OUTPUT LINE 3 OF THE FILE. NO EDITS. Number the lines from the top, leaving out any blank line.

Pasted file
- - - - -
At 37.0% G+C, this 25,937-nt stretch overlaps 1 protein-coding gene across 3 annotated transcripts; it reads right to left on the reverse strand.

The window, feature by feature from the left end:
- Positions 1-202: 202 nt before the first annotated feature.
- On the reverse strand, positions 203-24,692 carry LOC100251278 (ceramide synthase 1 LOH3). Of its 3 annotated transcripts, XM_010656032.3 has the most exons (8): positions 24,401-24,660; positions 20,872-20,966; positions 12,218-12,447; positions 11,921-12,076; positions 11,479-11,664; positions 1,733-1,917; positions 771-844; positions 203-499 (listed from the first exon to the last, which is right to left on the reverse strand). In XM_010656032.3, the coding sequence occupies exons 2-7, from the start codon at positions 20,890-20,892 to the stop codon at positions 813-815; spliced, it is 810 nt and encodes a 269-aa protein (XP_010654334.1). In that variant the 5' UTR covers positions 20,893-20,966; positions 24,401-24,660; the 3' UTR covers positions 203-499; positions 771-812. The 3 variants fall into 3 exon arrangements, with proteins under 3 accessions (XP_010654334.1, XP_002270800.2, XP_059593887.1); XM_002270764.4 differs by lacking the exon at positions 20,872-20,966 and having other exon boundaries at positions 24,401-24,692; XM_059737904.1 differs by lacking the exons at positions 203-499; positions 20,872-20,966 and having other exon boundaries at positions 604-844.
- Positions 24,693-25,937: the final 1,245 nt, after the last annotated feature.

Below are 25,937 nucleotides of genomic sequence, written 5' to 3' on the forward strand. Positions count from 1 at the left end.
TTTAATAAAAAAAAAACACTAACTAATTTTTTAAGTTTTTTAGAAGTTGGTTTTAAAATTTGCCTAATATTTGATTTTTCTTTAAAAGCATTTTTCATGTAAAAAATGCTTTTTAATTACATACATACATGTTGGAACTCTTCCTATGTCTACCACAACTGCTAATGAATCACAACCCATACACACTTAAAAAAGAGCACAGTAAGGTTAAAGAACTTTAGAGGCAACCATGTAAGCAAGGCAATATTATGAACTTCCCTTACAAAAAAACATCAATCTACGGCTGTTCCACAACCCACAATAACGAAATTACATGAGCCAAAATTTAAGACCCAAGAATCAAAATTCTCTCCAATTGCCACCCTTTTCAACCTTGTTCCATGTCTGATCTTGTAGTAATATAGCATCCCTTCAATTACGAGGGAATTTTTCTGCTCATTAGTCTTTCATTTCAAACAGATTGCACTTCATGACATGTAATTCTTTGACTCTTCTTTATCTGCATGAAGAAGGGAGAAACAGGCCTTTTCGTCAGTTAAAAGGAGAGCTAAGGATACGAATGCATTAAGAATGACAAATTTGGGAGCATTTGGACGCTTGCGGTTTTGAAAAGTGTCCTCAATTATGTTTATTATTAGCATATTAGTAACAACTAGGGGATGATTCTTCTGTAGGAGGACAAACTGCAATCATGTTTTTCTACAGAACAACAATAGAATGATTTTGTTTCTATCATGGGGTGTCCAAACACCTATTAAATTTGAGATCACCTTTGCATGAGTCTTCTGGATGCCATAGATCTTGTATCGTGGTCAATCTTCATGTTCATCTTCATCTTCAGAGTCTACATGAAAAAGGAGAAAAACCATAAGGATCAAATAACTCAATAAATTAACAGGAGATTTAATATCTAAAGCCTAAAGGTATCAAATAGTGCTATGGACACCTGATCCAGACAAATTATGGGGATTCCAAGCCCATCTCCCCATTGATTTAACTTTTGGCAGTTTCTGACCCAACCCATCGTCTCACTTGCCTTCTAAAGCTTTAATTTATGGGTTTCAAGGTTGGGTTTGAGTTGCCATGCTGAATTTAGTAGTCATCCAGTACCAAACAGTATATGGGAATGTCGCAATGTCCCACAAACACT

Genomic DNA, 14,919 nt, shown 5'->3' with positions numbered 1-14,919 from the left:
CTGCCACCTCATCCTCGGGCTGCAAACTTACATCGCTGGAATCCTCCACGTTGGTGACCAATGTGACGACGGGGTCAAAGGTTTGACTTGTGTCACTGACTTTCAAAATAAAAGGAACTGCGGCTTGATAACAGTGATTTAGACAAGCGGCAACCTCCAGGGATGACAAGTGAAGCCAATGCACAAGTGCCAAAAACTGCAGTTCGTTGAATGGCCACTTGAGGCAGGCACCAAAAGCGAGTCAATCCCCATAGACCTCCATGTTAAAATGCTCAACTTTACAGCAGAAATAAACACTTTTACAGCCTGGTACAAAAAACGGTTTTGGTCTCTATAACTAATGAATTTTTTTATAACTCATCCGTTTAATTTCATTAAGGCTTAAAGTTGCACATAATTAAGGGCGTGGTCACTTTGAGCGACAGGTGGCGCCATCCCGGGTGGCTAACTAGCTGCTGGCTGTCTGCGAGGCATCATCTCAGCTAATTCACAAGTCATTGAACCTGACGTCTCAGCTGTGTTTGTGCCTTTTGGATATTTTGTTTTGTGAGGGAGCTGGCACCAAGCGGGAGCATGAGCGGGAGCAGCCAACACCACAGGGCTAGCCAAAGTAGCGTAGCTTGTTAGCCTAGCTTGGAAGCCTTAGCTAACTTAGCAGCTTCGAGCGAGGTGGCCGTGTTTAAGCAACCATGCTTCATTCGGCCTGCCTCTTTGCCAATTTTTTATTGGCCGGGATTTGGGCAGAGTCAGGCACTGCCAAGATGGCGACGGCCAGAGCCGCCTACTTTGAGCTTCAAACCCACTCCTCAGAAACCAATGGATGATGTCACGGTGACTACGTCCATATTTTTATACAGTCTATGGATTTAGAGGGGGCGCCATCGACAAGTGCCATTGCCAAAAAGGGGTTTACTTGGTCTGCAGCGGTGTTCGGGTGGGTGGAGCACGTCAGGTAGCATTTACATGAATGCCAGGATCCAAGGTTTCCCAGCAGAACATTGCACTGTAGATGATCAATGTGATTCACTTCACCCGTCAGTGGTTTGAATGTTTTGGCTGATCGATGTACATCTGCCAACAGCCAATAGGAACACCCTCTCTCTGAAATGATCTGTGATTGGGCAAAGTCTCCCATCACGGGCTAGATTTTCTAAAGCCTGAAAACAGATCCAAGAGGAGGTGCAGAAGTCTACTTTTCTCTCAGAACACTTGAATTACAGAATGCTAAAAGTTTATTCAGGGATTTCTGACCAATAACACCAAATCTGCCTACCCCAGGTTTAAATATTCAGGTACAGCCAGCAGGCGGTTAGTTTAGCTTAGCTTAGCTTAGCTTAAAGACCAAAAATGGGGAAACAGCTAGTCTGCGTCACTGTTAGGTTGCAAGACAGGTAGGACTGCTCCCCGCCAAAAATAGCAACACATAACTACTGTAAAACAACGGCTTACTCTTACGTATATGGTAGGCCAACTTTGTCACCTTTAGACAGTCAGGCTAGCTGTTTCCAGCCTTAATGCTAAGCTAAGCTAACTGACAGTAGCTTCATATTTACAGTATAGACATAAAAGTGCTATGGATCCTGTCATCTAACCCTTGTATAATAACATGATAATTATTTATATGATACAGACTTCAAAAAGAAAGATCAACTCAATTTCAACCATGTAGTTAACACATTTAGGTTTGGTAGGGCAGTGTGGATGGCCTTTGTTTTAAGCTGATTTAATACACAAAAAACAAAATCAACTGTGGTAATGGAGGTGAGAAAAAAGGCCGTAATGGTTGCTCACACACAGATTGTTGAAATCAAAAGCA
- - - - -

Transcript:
- Positions 1-202: 202 nt before the first annotated feature.